The first thing you got to know is that there are four quadrants in a coordinate plane. What’s wacky is how these quadrants are arranged:
A good way to think of it is to imagine yourself on a cross-country trip in which you start off in New York (the northeast = quadrant I), drive on over to Seattle (the northwest = quadrant II), then drive down to Los Angeles (southwest = quadrant III) and finally end up in Miami (southeast = quadrant IV).
The next two important things you have to learn are the x-axis and the y-axis. The x-axis runs from left to right (this is the horizontal line), whereas the y-axis runs up and down (this is the vertical line).
Next, it’s all about integers, or what I call “people numbers”: you can have one more person or one person fewer. However, you can’t have .3 people or ½ a person. In coordinate geometry land you’ll have integers running from left to right, like on a number line, from negative to positive. On the left hand side the negative numbers will decrease until they hit the middle of the graph (the intersection of the x- and y-axis—of what’s know as the origin). At that point, you’ll see the number zero. Then the numbers continue up from zero (1, 2, 3, etc.).
For the y-axis, the vertical one, the negative numbers start at the bottom, decreasing until they get to zero. Then, from the origin going up, each number will go up by one for each “notch” in the graph.
Next up are the coordinates. Coordinates are always presented as two numbers, the first number corresponding to the x-axis, and the second one to the y-axis. For instance, point A has the coordinates (2, 4). That is you “go over” two points to the right on the x-axis and up four points on the y-axis. Point B has the coordinates (-1, -3).
Even though the numbers on the x-axis and y-axis are always broken down via integers, coordinates can have fractions, as point C shows (1/2, -7/2).
Now that we’ve gone over the “basic basics”, next up is something that might sound familiar to you: rise over run. You’ve probably had this hammered in for so long you can’t even remember when you first heard it. Sadly, most people forget exactly what it means. So here it is: you can figure out the slope of a line by seeing how many squares on the coordinate plane one point is above the other. In the graph below, point D has a y-coordinate of 3 and point E has a y-coordinated of -2. So point D is five squares higher than point E. This is the “rise”, how far up it goes from the lowest point, is 5.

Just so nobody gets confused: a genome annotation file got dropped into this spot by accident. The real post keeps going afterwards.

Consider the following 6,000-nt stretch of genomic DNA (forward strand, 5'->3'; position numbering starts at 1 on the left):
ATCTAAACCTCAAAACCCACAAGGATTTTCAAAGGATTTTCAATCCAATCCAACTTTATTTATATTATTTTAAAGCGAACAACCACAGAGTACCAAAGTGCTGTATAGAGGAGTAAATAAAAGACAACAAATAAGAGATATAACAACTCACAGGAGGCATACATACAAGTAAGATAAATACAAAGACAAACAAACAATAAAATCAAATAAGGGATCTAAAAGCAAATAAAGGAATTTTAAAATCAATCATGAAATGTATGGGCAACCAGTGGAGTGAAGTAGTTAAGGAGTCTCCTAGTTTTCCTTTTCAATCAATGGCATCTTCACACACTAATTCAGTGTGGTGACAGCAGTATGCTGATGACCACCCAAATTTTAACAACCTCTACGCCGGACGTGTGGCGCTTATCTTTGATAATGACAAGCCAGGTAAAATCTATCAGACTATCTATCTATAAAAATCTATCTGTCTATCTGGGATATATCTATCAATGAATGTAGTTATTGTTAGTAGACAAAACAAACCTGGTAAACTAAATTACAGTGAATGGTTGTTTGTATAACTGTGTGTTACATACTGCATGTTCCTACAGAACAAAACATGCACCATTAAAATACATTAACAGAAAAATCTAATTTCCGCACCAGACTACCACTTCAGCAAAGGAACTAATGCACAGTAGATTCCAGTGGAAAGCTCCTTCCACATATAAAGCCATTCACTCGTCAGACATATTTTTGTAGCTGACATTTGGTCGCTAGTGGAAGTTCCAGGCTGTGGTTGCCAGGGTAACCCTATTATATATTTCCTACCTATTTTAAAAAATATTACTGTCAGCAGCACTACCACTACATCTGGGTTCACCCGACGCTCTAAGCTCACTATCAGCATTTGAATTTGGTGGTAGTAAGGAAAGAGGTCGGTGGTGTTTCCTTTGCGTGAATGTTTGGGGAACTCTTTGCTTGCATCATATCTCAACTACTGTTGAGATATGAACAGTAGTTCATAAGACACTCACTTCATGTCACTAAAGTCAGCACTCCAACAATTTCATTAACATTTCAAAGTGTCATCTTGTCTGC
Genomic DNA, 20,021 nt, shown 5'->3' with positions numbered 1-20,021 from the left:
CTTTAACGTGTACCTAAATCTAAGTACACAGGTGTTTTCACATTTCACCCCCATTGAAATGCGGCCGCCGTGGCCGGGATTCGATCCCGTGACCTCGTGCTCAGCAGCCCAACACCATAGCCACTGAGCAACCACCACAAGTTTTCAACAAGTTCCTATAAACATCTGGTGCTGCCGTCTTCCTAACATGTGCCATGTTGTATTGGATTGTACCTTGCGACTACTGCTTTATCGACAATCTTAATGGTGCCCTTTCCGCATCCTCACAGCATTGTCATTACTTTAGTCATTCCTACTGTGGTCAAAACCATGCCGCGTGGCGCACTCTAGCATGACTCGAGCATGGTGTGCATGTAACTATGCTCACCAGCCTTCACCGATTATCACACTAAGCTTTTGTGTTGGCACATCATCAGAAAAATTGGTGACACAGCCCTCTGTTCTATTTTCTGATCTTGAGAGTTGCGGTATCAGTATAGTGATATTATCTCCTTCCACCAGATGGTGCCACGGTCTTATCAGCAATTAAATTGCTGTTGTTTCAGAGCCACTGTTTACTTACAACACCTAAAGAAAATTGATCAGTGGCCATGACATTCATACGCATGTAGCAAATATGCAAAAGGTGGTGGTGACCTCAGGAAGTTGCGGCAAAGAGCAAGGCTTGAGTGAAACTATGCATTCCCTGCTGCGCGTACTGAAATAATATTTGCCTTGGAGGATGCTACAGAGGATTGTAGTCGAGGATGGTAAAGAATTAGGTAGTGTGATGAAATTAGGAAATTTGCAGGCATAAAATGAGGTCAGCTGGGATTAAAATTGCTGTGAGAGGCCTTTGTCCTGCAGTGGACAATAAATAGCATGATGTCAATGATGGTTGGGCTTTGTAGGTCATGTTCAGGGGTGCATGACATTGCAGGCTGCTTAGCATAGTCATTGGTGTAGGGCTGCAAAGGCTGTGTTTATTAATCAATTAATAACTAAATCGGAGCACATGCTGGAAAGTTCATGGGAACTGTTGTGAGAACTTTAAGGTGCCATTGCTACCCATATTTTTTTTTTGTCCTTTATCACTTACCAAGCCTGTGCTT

When you are figuring out the slope, which consists of a fraction, always put the “rise” in the numerator.
As for the “run”, “it” is how far away two points are in a left to right sense. If you count how many squares point D (3, 2) is from point E (-2, -3), in a left to right sense, you’ll get the “run”, which in this case is 5. I know, you are probably thinking, why the heck is that called the “run”. You can run from left to right, right to left, up to down, and just about everything in between. It’s just one of those conventions you have to learn. The key is you always put the “run”, or whatever you want to call it, in the denominator.
You might have already figured out that there is a faster way of doing this besides counting squares. All you have to do is take the y-coordinate from point E and subtract it from point D, which gives you (2-(-3)) = 5. And to find the “run” just subtract the x-coordinate of point E from the x-coordinate of point D, which gives you (3-(-2)) = 5, so the slope is 5/5 = 1.
Now as far as the slope goes, I’ve left something out that would make your geometry teacher’s face turn red. y(subscript)2 – y(subscript1)/x(subscript2) – x (subscript1).
As you can tell, this is pretty ugly. It’s useful for sure, but it’s just not that most straightforward way of dealing with the slope. For one, students usually get flustered trying to remember which one is the y(subscript2) and which one the y(subscript1). It actually doesn’t matter—as long as you make sure to start with the same point for both coordinates. So above I have the y-coordinate in D – the x coordinate in E. Therefore, I have to make sure that I have the x-coordinate in D – the x-coordinate in E.
It’s also okay to switch the points D and E around, as long as you do it for both coordinates. You will end up getting the same thing.
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Chris Lele is the GRE and SAT Curriculum Manager (and vocabulary wizard) at Magoosh Online Test Prep. In his time at Magoosh, he has inspired countless students across the globe, turning what is otherwise a daunting experience into an opportunity for learning, growth, and fun. Some of his students have even gone on to get near perfect scores. Chris is also very popular on the internet. His GRE channel on YouTube has over 10 million views. You can read Chris's awesome blog posts on the Magoosh GRE blog and High School blog! You can follow him on Twitter and Facebook!
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